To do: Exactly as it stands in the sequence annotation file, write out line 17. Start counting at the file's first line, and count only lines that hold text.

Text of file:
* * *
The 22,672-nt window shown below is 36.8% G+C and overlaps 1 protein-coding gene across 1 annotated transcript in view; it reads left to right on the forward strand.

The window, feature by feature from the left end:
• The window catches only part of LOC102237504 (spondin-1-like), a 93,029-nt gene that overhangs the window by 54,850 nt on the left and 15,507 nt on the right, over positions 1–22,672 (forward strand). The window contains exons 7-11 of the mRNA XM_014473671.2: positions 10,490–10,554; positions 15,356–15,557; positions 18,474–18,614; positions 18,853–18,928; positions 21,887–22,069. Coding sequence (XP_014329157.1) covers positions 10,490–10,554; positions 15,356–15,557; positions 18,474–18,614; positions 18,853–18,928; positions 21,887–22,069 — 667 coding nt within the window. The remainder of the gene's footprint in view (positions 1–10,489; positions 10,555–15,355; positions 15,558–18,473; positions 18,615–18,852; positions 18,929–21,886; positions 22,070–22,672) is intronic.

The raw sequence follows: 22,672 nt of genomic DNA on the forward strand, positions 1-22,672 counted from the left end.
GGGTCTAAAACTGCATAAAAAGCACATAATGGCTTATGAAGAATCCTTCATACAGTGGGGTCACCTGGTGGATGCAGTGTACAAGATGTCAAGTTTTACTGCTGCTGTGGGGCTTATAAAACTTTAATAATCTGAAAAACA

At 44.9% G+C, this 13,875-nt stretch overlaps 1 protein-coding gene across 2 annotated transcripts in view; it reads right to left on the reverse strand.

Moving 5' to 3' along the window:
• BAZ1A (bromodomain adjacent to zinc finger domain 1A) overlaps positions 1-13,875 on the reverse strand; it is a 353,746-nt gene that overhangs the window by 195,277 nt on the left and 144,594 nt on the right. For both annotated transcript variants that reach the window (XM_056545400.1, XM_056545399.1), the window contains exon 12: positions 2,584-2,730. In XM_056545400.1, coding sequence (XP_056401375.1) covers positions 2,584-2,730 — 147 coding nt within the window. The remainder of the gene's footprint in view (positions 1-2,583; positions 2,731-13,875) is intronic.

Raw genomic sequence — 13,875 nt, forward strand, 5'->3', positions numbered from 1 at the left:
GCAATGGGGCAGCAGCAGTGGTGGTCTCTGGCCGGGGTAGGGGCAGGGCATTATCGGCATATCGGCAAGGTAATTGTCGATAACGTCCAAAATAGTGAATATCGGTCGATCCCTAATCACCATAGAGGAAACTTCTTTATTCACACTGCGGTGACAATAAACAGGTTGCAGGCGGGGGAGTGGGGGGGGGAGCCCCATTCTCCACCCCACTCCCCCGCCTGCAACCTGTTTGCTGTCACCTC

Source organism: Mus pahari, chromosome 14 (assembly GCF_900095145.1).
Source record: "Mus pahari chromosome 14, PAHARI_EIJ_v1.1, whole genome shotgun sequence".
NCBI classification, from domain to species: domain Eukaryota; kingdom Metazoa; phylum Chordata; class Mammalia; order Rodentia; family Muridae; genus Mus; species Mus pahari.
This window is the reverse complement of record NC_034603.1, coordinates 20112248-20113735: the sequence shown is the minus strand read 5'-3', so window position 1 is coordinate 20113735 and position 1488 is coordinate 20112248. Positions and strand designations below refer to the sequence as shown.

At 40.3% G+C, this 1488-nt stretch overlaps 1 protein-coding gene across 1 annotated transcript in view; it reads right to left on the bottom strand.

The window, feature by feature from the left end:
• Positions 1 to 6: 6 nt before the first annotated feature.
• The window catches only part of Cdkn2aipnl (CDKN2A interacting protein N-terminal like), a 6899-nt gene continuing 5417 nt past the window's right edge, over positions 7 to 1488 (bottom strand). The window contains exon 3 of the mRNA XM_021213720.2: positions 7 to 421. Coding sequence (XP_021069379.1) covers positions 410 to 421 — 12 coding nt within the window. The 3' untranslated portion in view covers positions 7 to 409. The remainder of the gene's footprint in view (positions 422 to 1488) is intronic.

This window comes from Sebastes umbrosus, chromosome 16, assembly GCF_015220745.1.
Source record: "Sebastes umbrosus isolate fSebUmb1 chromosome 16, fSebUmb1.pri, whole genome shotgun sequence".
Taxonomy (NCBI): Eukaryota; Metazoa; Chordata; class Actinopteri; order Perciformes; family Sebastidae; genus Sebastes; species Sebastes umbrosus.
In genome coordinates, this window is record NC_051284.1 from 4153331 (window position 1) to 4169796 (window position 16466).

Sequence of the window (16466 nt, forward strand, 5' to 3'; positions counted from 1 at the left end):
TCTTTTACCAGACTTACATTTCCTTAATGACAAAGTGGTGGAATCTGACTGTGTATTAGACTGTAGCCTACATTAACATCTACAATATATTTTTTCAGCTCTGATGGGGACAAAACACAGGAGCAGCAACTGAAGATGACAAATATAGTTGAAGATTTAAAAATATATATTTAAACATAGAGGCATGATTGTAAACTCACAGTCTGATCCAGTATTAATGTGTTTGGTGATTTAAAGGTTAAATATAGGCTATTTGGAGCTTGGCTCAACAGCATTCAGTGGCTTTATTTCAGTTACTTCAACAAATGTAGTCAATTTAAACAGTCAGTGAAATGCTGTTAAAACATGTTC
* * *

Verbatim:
• Positions 1 to 6: 6 nt before the first annotated feature.